Monthly Archives: May 2008

Fix Front Row Crash while playing divx avi

While watching a tv series encoded with divx, in avi package format on a Macbook installed with Leopard, I noticed that Front Row would randomly crash and return to the desktop.

First step in investigating what was causing the crash is to look at the syslog.

  • Open up Terminal (Applications => Utilities => Terminal)
  • Go to the /var/log directory (cd /var/log)
  • View the syslog file (less system.log)
  • Go down to the latest entries in the log file (Shift + G)
  • Look for a line saying “Saved crashreport to /Users/[username]/Library/Logs/CrashReporter/Front Row_2008-04-27” or something to that effect. The username will be your Mac OS X username and the date attached to the Front Row text will of course be different.  These crash logs are created whenever a program you are running stops for some unknown reason (i.e. a crash).
  • Press “q” to quit the “less” program.
  • Goto the CrashReporter directory (cd /Users/[username]/Library/Logs/CrashReporter). Replace [username] with your username.
  • Open the latest Front Row crashlog with “less” (less Front Row_2008_2008-04-27). If you’re having trouble typing the name, just hit the Tab key, which will attempt to fill in the blanks as best as possible, creating spaces with escape characters.
  • Look for the line saying “Crashed Thread” and note the number beside it. In my case it was “22”.
  • Now use the search function within “less” by hitting forward slash “/” then typing “Thread 22”. This is case sensitive so make sure you capitalize “T” in Thread.
  • You should see Thread 22 Crashed: followed by what file was related to the crash of Front Row.  In my case it was listed as “com.yourcompany.XviD_Codec”.

If you continue reading, you’re doing the following AT YOUR OWN RISK.  You can royally screw up Front Row and any type of movie/video watching by performing the following, so if you have any qualms, do not perform the next steps.

My fix was to move the AppleIntermediateCodec.component and AppleMPEG2Codec.component files from /Library/QuickTime to a backup directory and replace it with Xvid_Codec 1.0 alpha.component which is detailed in another post on how to watch xvid encoded avi files on Mac OS X. To move these two files elsewhere, create a backup directory on your home directory (mkdir ~/QuickTime_backup) then use the “mv” command (mv AppleIntermediateCodec.component ~/QuickTime_backup/) (mv AppleMPEG2Codec.component ~/QuickTime_backup). Now install the alpha xvid component for Mac.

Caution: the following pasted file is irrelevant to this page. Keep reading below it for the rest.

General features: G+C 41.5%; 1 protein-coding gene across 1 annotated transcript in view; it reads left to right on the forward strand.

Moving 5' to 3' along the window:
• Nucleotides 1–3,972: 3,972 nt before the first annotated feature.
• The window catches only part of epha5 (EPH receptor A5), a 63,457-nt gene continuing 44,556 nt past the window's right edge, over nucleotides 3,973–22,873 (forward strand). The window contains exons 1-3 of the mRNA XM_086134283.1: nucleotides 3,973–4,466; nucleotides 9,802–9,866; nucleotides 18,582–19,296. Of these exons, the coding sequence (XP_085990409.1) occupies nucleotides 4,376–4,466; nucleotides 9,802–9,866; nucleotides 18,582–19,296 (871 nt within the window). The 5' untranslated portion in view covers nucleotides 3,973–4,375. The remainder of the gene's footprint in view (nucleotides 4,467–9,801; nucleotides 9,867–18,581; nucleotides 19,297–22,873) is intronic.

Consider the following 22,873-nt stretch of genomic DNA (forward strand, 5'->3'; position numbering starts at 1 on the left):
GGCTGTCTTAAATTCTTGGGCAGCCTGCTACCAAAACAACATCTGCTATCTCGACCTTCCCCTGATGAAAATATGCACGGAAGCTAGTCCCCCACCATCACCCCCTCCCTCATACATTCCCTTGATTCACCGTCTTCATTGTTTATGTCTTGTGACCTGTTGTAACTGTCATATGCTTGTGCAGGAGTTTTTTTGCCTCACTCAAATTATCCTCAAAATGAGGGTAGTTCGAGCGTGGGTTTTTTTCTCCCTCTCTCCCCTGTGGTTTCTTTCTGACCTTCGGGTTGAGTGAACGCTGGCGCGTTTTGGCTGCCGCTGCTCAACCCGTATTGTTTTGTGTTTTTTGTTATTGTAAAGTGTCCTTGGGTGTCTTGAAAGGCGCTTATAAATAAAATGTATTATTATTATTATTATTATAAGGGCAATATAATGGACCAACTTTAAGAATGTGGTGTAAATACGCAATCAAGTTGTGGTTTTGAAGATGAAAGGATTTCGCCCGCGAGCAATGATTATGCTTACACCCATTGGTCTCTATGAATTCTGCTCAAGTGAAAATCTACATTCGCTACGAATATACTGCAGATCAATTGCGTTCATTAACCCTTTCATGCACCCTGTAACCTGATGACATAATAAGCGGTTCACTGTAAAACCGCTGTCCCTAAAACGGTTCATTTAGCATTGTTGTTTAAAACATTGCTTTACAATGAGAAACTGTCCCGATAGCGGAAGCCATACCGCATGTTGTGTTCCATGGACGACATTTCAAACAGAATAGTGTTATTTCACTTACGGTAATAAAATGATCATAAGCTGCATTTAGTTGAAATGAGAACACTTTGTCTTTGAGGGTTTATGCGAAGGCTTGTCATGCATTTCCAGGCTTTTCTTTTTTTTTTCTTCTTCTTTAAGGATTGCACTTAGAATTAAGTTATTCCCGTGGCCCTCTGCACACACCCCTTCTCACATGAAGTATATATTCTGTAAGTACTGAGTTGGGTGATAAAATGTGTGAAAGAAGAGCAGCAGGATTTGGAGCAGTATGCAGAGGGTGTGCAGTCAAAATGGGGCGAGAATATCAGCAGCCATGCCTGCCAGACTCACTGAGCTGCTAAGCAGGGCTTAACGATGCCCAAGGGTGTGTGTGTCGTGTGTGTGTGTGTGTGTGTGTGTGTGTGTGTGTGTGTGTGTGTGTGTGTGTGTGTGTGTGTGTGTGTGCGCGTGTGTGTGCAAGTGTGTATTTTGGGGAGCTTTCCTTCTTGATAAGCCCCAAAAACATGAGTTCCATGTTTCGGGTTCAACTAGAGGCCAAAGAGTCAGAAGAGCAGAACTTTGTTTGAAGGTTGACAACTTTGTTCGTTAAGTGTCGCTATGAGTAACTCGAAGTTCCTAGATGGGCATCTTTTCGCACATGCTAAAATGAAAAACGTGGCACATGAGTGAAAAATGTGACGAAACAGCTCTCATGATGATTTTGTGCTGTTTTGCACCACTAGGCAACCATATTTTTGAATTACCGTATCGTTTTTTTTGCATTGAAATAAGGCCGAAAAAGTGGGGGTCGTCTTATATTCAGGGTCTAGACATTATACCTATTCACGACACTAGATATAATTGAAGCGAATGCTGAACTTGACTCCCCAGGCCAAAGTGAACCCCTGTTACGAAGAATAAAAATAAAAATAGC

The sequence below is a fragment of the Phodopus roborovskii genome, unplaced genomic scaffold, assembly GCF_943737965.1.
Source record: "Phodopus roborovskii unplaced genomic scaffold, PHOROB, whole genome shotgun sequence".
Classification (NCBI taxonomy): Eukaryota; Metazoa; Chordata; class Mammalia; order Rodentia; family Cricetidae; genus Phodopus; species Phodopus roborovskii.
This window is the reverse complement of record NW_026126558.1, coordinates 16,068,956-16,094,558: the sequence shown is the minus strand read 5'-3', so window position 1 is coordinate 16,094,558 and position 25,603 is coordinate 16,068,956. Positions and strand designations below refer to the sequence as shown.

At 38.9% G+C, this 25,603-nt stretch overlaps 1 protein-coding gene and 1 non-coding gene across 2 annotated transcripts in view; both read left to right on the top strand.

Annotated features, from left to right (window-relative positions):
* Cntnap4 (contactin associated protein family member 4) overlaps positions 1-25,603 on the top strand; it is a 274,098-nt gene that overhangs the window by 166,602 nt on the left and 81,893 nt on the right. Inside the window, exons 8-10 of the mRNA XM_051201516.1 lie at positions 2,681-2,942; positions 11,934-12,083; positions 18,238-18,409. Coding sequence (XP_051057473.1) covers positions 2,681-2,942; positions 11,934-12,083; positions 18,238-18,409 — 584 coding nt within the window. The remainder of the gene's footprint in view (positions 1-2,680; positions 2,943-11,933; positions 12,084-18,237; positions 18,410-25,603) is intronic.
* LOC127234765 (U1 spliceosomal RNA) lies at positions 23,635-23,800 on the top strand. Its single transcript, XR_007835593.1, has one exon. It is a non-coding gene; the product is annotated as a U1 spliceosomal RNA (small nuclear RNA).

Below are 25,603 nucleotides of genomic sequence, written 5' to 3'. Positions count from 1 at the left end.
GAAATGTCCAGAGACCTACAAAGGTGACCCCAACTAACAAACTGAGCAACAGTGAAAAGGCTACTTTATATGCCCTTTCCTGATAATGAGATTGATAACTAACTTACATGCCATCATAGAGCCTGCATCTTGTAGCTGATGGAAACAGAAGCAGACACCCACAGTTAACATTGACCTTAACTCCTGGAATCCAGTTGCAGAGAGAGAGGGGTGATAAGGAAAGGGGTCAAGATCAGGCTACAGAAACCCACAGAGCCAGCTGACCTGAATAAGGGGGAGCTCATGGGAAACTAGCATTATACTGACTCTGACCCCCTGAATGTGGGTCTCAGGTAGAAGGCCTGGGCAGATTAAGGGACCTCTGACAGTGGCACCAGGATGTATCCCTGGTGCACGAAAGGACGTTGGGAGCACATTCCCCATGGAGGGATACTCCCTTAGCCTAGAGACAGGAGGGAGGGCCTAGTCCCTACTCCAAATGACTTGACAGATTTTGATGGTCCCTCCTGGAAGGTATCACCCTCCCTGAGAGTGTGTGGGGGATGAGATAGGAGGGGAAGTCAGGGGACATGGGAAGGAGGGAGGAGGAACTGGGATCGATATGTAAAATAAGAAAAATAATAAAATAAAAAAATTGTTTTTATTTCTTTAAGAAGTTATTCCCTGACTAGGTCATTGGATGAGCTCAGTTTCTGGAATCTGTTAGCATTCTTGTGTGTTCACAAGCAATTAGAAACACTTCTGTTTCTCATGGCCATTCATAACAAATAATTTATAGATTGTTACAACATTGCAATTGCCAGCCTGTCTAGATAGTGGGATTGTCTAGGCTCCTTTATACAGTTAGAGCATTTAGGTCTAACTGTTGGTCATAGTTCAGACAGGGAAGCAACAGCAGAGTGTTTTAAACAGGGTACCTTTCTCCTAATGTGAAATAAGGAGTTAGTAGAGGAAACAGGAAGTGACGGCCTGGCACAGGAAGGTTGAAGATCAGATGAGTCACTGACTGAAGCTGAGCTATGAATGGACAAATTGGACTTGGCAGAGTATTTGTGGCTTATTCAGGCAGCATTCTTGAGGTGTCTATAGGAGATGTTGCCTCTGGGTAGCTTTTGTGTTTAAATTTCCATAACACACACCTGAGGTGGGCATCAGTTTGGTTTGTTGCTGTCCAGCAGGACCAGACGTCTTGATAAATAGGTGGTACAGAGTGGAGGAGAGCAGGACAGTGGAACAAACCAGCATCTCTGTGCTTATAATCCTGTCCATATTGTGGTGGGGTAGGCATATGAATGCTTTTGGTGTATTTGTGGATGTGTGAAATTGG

Make sure QuickTime isn’t running, or fully Quit QuickTime and then start Front Row and attempt to watch the same file that was causing Front Row to crash before.

The reasoning behind removing these two QuickTime codecs is that they aren’t on another MacBook book of mine, which doesn’t have Front Row crashing problems.  That’s the only logic I have behind this fix.

So far, the change has worked.

Best of luck.

Joining Split files on Mac

With large files, sometimes it’s easier handling them split into many smaller files.  In order to rejoin the files one typically uses a file joining program.  I came across two that could possibly perform file joins: MacHacha and Split & Concat.

Turns out that MacHacha has some issues, perhaps related to Leopard, as after reaching the last file of a 75 part file series, it simply hung on searching for the next part (which didn’t exist).

Split & Concat on the other hand, handled the files without issue and has the option of specifying the output directory though the Options button before the start of a join session.

My vote goes to Split & Concat for file joining software on Mac OS X.

Hot MacBook Pro Temperature

To reduce the temperature of my MacBook Pro I use smcFanControl by Hendrik Holtmann.  Normally my MacBook Pro would run somewhere close the 55-60C mark without doing anything intensive, say a 10-15% average CPU utilization.  I found this somewhat hot for my tastes, especially when using the built in keyboard where it would be uncomfortably hot to touch the speaker/heat dissipation grilles on either site of the keyboard.

I generally run the two internal MacBook Pro fans at 2600rpm each to keep the temperature 50C or below, depending on ambient temperature.  The cost is a little fan noise which is noticeable in a dead quiet room.  If you’ve got any music or background noise, you won’t notice it.  Either way, it’ll blend into the background quickly since it’s “white” noise anyways.